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What Was Marco Rubio Thinking?

Last month I wrote a blog post arguing that Senator Marco Rubio would be better off if immigration reform was not signed into law. That way he could blame President Barack Obama for its failure, and not have to face the wrath of primary voters who hate amnesty. (Blaming Obama would be erroneous but politically effective: "The president wanted a bill that was too liberal, so it failed," or whatever).

But this argument only begs the question of why Rubio began pushing so hard for immigration reform in the first place. In Politico, Mike Allen and Jim VandeHei have a story about what they call Rubio's "stumble" on the issue. His poll numbers are falling, his Senate colleagues have turned against him, and his political acumen is being called into question. Allen and VandeHei write: 

Some top conservatives are questioning Rubio’s judgment on immigration, arguing that he was “played” by Sen. Chuck Schumer (D-N.Y.) and other Democrats in the Senate’s Gang of Eight immigration working group. Rubio refused to be interviewed for this column. But POLITICO’s Senate specialist, Manu Raju, cornered him in the Capitol on Wednesday to get his take. “The Senate bill has passed the Senate,” he said. “What’s there to advocate for?” Rubio, a leader of the Gang of Eight, refused to join the rest of that gang in a meeting Tuesday with technology industry leaders to discuss putting pressure on the House. “I don’t think the best way to get a result for immigration reform in this country is to somehow try to muscle the House,” he said. The House, Rubio said, deserves “the time and space…to come up with their ideas about how to reform immigration—and I hope they will—but that’s up to them.”

Sen. Lindsey Graham (R-S.C.), a member of the Gang of Eight, said Rubio’s silent treatment is understandable—but not the best way to pass a bill. “I have been there [in the House]: When a bunch of senators came over, it wasn’t a good news day,” Graham said. But he added: “If he’s got some influence in the House, now is a good time to use it.”

The piece also lays out the desperation among Rubio backers:

In background conversations, Rubio allies spin elaborate theories about how he might be threading the perfect political needle, getting credit for winning Senate passage without owning the responsibility for the complexities of implementation—and certain rage from some parts of the right—if it actually became law.

"Elaborate" is certainly a nice euphemism for this theory. Regardless, the interesting question is what Rubio was thinking. The piece makes it seem as if he misjudged conservative support in the Senate and among conservative elites such as Rich Lowry and Bill Kristol. This seems plausible. After the election it certainly appeared as if more Republicans were going to get behind immigration reform. (Predicting Bill Kristol's stand is a trickier task.)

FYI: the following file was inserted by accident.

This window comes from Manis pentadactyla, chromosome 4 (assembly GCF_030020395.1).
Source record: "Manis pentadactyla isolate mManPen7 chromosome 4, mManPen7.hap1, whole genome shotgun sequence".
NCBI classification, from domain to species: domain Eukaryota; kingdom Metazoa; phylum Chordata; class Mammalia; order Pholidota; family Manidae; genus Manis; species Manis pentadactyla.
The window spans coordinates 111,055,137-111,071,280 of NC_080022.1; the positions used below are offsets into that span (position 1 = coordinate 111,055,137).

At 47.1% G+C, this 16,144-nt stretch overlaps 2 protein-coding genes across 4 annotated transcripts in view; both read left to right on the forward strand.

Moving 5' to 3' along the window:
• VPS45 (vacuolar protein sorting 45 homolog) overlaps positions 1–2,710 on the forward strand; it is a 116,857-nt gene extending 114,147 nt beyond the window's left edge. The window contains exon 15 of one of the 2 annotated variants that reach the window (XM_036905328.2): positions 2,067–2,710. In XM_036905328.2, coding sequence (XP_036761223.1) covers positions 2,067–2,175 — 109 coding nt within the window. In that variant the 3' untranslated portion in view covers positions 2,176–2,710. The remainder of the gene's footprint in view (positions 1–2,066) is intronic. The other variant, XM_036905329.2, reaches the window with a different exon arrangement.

But what's most useful about the Politico story is that it inadvertently explains Rubio's poor political decision-making. Just take these two paragraphs: 

1. “The Senate passed a bill that he was essential to, and his colleagues now see him as a guy who got something important done,” said a Rubio ally who would be a key part of any presidential campaign. “The business, financial, tech and evangelical groups were for the bill—that’s all pretty good stuff. He showed political strength by not kowtowing to the ... right."

2. He got into the immigration fight because he authentically believes the law needs to change—and because he knows that if he ever wants to run for the White House, he cannot look like a policy chump. 

First, we have the idea that "showing political strength" by pissing off the right wing gives one a certain gravitas. And then we have the need to not look like a policy "chump." Call me crazy, but I do not think these are the two things one needs to win a Republican primary. What were Obama's big policy achievements again? Romney even won his nomination by disowning his biggest policy victory. And pissing off the right is not going to get him his primary funding, especially in the age of super PACs.

But the crucial point isn't that these moves are irrational. Rather, it's that Rubio may very well have believed they were rational. Certainly plenty of people in Washington, as seen by/quoted in the Politico piece, think so. One of them may very well have told Rubio, "stand up to the right wing and win a big policy victory and you will be set." I wish those were the two things that decided Republican presidential primaries, but in this era they most certainly are not.

Isaac Chotiner is a senior editor at The New Republic. Follow him @IChotiner.